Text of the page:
Suppose is a smooth (or continuous) family of symmetric (real) matrices on an open set , is it true that locally there exists a smooth (continuous) family which are the eigenvalues of ?

Answer: For the continuous case, true perhaps? YES!

**Proof.** (Sketch, still can’t do the smooth case)

As the eigenvalues of are the roots of the characteristic polynomial , we only have to show the continous dependence of the roots of polynomials on their coefficients. To show this, let us work in first. Suppose , , be a degree n polynomial. Suppose are the roots of (which may not be distinct). Consider one of the roots, say, , and choose a circle around , so small that it does not encloses other roots which are distinct from , and does not contain any other roots of on it. For another degree polynomial close enough to (depending on and ), we must have, on ,

So by Rouche’s theorem, if is close enough to , then there must be a root of around each root of (counting multiplicity). As the number of roots of must be exactly , this shows that for a polynomial , for any , there exists such that if with , for any root of , there exists a root of such that .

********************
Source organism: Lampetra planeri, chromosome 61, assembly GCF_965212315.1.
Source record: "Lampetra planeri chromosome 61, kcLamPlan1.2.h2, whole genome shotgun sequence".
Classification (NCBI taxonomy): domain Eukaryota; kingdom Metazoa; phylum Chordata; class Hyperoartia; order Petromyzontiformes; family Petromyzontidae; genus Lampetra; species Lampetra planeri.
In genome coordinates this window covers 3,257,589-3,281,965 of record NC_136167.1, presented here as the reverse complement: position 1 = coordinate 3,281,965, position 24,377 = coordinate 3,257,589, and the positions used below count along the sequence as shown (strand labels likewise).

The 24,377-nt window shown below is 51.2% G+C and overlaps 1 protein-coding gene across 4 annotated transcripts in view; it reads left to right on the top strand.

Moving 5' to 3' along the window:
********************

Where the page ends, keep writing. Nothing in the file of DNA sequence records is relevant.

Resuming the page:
Note that for any symmetric matrix , its characteristic must have real roots. So setting the polynomial above to be the characteristic polynomial of (and to be the real characteristic polynomial of *A*), we conclude that if is close enough to , the eigenvalues of are real and are also close to .

Now, given a continuous family , if we define to be the eigenvalues of , by the above analysis, would be continuous at each point .

**Remark:** defined in this way may not be smooth, even is smooth, e.g.

for .

What is the meaning of smooth? For example, what is . Is it if , then ?

It means its entries are smooth functions of , as you just wrote.